A look at how to manage deployment complexity with Django using Fabric. Something of a continuation on the post from yesterday.
I spent a while today writing a fairly kind content scraper for OneManga.com, which shows how to use Python's httplib2 and BeautifulSoup to scrape data with a flexible api and minimal http connections.
PyObjC is one of the most helpful projects I have ever used, but a number of individuals have been having trouble getting started with PyObjC on Leopard because the documentation is in a bit of a disarray. In particular, there didn't seem to be a comprehensive tutorial that could introduce a newcomer to all the important aspects of PyobjC, and that was completely up to date. Here is my attempt to fill that void. With a vengeance.
Quick walkthrough of my code for converting a very large CSV file into a very large XML file using the Python standard libraries. Despite a few issues along the way, was a very pleasant experience.
A simple but helpful trick for using optional parameters in Django views to allow one view to serve multiple urls with varying parameters.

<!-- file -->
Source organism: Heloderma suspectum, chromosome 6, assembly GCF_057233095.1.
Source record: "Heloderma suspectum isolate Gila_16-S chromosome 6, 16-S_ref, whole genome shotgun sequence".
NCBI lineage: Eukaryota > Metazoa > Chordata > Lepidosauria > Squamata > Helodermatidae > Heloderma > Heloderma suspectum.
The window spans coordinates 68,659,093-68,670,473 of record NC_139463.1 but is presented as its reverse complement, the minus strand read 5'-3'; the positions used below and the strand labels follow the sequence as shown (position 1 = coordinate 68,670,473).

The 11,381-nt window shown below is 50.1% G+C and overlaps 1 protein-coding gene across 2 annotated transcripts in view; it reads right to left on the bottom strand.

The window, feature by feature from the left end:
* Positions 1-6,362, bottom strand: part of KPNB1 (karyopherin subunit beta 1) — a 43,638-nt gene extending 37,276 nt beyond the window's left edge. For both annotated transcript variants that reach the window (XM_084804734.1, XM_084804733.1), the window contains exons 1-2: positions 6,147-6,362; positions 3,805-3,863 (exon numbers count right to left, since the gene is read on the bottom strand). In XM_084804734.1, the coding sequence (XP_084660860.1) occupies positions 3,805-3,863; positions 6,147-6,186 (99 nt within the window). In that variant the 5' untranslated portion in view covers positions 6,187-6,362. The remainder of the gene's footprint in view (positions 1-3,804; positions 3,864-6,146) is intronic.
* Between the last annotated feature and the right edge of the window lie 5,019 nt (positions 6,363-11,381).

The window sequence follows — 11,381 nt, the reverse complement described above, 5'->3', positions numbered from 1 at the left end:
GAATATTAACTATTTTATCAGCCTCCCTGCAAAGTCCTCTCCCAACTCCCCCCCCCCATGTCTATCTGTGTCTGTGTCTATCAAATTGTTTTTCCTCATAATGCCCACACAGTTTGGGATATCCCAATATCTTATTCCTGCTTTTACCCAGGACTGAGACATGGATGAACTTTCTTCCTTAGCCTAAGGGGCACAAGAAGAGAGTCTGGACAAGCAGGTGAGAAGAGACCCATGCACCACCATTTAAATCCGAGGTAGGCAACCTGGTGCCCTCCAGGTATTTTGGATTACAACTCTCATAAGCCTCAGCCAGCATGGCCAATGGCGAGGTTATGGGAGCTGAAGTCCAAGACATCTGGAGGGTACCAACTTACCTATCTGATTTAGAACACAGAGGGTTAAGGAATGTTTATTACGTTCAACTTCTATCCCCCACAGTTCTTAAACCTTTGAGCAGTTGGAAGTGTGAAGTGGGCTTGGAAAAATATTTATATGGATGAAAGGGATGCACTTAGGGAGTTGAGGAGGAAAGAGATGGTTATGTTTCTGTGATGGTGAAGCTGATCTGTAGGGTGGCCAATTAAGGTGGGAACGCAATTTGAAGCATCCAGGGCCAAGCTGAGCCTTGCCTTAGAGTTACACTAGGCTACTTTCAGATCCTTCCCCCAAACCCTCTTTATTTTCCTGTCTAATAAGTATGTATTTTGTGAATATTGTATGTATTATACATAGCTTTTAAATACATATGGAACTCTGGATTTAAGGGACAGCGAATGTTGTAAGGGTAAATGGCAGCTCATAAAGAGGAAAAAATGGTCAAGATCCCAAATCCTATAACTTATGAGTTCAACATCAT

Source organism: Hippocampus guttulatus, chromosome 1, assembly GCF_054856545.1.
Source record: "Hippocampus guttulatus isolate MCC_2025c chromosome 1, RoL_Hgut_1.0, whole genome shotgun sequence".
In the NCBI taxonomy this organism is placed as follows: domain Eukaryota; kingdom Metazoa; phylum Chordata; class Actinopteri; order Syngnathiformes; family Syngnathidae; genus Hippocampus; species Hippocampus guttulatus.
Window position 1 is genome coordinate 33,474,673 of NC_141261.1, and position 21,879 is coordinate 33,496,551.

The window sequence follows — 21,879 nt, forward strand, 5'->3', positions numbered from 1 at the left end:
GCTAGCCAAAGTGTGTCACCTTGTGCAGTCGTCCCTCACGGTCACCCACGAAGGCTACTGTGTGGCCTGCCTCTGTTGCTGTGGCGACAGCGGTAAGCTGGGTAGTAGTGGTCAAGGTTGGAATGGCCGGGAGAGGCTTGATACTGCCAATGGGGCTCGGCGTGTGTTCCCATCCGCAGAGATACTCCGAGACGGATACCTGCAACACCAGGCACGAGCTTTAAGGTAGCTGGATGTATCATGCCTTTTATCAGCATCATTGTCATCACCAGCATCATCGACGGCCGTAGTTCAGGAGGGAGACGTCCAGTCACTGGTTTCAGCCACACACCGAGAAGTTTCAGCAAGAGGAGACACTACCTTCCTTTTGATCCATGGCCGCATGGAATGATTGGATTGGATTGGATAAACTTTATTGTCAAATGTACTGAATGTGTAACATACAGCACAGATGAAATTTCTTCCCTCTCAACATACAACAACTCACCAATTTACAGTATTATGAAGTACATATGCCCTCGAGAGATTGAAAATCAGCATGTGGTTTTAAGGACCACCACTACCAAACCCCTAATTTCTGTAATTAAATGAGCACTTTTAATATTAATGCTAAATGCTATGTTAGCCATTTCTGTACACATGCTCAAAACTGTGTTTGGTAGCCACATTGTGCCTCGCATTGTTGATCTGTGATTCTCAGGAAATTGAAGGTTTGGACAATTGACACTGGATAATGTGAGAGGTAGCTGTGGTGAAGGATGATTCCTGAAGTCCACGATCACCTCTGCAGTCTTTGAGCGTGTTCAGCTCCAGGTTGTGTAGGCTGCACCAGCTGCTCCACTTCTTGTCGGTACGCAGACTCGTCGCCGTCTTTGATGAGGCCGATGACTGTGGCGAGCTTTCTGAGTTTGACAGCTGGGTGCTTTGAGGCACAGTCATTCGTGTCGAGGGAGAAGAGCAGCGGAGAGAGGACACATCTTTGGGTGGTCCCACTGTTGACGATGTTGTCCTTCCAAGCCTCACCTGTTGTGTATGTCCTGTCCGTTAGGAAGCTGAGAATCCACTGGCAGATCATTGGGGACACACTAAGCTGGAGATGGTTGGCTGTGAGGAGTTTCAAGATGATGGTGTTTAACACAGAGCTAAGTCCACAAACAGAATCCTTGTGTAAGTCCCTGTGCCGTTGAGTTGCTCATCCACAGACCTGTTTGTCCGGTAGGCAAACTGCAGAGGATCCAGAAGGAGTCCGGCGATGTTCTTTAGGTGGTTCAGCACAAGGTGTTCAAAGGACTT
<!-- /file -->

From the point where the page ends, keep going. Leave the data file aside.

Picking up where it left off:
Part of my day's experiment was to play with implementing Python datastructures which are implemented ontop of Redis. Here we take a look at dictionaries and lists, but it should be straightforward to extend this idea to sets as well.
If you're doing analytics, reports or dealing with memory constraints in Redis, you're probably dealing with keeping two sorted-sets mutually consistent. This article also takes a look at using multi/exec to keep it fresh.
This article takes a look at creating a threadpool in Python. Specifically it takes a stab at iteratively processing CSV and XML files and farming out the parsed data for processing by a threadpool. The Python logging, csv and ElementTree modules make cameo appearances.
Knowing when default parameter values are initialized can save you some pain. A lot of pain. A whole, whole lot of pain.
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